Not loving a child

[deleted account] ( 2 moms have responded )

This is a story that was originally published in Daily Mail in the Spring of 2009 (The names of both Mother and Daughter were changed, obviously). The story is no longer there, it was pulled, but this is a copy I found. I would like to hear your thoughts on this issue.

Here is the story:

It's a confession few mothers would ever make. But here, one woman asks... So why can't I LOVE my own daughter?

By Rachel Porter

Last updated at 9:14 AM on 22nd January 2009

Shelley Price can't stop the tears from falling as she makes her startling confession. The mother-of-two is in the living room of her home in Halling, Kent, surrounded by all the usual signs of a busy family life. There are photos of her daughters on the sideboard and toys spilling out of cupboards. But the cosy domestic scene only makes what she has to say even more poignant.

Shelley is about to admit to one of the great taboos of motherhood. No matter how hard she has tried, she says she can't bring herself to love her elder daughter, Catherine.

"I know what people will think. Everyone will hate me. I'm the woman who doesn't like her own child. But I'm speaking out because I'm convinced I'm not alone," says the 33-year-old. "I hate myself for the way I feel, but whatever it is that makes a mum want to hug and kiss her child, I have not felt it. Catherine has always felt like someone else's daughter."

Shelley had Catherine, now 11, when she was just 22, with her first long-term boyfriend. The five-year relationship ended shortly after Catherine's birth. Yet instead of forming a tight-knit unit with her baby, Shelley didn't feel any maternal warmth. What makes her admission all the more difficult to comprehend is that she is a model mother to her two-year-old daughter, Poppy, by her current partner, Andrew.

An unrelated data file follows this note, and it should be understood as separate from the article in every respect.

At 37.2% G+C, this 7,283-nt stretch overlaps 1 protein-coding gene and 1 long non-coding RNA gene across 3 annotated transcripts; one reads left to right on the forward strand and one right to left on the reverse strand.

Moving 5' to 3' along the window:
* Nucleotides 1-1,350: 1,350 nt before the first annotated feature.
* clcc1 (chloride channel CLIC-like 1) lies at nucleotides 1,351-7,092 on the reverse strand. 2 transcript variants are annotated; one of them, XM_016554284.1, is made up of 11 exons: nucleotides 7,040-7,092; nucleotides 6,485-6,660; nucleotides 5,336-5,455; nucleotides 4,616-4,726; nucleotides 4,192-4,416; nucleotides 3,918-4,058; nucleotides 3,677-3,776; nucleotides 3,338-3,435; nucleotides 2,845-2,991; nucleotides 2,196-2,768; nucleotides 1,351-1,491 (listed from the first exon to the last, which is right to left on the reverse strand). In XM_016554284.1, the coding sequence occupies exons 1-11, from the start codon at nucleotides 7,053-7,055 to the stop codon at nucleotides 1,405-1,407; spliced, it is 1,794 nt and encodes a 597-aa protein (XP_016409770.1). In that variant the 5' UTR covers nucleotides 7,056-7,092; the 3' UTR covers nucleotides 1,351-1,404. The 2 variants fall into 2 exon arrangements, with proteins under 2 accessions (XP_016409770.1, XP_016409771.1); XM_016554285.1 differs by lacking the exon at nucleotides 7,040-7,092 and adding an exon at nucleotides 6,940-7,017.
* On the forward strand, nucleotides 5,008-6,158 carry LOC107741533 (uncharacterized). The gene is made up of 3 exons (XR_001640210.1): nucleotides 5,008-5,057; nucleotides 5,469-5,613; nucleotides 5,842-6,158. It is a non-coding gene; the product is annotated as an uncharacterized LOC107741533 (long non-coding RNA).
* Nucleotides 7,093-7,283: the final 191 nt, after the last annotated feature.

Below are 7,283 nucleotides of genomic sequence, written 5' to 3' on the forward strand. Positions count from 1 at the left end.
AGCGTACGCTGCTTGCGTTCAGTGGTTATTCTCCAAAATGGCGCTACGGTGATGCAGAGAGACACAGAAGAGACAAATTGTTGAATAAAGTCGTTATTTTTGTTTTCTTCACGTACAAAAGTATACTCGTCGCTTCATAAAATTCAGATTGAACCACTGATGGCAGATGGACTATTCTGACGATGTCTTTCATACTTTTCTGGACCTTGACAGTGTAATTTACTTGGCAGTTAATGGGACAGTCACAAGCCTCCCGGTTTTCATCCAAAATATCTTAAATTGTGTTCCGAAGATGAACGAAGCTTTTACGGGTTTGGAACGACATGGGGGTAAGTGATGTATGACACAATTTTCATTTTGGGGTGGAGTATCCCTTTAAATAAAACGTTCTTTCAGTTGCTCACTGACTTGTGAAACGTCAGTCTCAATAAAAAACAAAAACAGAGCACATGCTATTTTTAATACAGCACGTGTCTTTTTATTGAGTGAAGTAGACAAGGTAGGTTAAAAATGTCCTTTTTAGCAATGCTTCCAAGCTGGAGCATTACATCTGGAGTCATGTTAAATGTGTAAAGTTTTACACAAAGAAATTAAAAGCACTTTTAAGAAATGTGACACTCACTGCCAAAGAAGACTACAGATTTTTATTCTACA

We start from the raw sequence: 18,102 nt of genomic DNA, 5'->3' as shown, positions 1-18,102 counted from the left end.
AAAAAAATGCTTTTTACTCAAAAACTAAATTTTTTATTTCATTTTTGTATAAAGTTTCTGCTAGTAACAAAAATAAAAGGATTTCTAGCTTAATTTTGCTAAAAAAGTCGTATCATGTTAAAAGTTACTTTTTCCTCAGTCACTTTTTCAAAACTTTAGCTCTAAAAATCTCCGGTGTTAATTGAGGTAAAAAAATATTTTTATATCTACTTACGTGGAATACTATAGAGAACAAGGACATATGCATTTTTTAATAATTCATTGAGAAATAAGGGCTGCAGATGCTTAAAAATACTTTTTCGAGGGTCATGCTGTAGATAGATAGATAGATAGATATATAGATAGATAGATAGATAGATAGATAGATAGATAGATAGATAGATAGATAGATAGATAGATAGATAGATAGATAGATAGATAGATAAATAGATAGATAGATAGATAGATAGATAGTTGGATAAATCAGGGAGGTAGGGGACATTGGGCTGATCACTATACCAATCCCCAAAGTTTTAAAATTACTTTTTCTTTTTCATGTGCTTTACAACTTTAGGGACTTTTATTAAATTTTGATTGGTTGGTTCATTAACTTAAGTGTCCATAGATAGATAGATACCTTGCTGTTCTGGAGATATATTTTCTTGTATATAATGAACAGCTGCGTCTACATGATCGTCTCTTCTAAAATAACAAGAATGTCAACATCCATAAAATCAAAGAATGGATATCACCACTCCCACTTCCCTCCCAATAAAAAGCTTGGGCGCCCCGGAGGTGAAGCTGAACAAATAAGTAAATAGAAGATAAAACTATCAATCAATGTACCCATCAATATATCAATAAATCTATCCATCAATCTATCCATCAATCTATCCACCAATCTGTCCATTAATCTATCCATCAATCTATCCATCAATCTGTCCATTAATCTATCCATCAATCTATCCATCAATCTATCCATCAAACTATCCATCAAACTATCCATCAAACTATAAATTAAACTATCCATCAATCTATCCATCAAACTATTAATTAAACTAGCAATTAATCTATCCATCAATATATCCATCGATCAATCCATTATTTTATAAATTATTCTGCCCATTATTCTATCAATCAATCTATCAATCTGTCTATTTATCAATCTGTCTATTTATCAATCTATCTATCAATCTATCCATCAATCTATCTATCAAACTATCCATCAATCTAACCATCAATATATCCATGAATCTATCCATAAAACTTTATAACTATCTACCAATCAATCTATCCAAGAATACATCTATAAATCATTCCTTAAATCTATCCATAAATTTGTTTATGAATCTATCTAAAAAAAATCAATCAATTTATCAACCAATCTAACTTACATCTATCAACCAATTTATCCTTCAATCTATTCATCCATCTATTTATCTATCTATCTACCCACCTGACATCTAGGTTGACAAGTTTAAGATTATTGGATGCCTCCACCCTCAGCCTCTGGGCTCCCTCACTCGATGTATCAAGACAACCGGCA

"I used to say I wasn't cut out to be a mum. But now I've got Poppy I know that's not true," she says. "I've tried to change. I've been trying for 11 years. But if I give Poppy a cuddle, it feels different to hugging Catherine. I've tried to explain to Andrew how I feel, but he doesn't want to believe me. So, I've kept up this pretence that I feel the same towards both my daughters, because it's easier than trying to explain how I really feel."

Shelley's admission sounds shocking, but there is no doubting the fact that this housewife and mother is tortured by her terrible secret and longs to have a normal relationship with her first-born. Not only is there an indescribable guilt, she also feels devastated that her daughter is missing out on such an important bond.

'I'm a loving person," she says. "Over the years I've had time to think about how this happened and I haven't come up with anything that would pass as a reason or excuse."

So what is at the root of this distressing problem? Shelley is adamant that she did not suffer from post-natal depression - it has certainly never been diagnosed. Her only attempt to ask for help, when Catherine was four, was dismissed by a health visitor. However, she does admit she wasn't for motherhood when she became pregnant at 22. "I was in a stable relationship with Catherine's father but I'd never intended to have children so young," she says. 'We didn't bother about protection as I had polycystic ovarian disease and my doctor said it might take years to start a family. So it was a shock when I realised I was expecting. Deep down, I felt it wasn't the right time for me."

Her mother, Linda, with whom Shelley had a close relationship until she died in 2005, expressed similar concerns. 'I can remember her sitting me down and saying: "Shelley, I don't think you're ready for a baby."

But instead of listening, I felt even more determined to prove her wrong.

"Now I wonder if I shouldn't have gone through with it. I wasn't ready and every minute since has been a struggle."

After a healthy pregnancy, Catherine's birth was relatively straightforward.

"But when the midwives put Catherine into my arms, I felt nothing at all," says Shelley. "She didn't feel like my own flesh and blood. She felt dirty. I know I shouldn't have cared. Like all newborns, she wasn't all pink and peachy. But I did not want to touch her. I didn't even want to look at her. I asked the nurse to take her away and clean her. I know it sounds awful, but I just wanted to have a shower and forget all about it.

"It was obvious that something wasn't right from the start. That first night, I sat there emotionless from 10pm until 7am with Catherine in my arms, waiting for this love to hit me but it never happened. Months and years went by and those feelings never came. At first, I thought it would pass. I assumed it was shock. It didn't ever occur to me that I could be depressed."

Why? Shelley is adamant she did not suffer from postnatal depression - but a psychologist said it is a possible cause.

"My labour wasn't at all traumatic and everything in my life at that time was happy and stable, so I kept my feelings to myself and struggled with them in my heart. The relationship with Catherine's father broke up soon after she was born. We just weren't right for each other. He doesn't have anything to do with her now."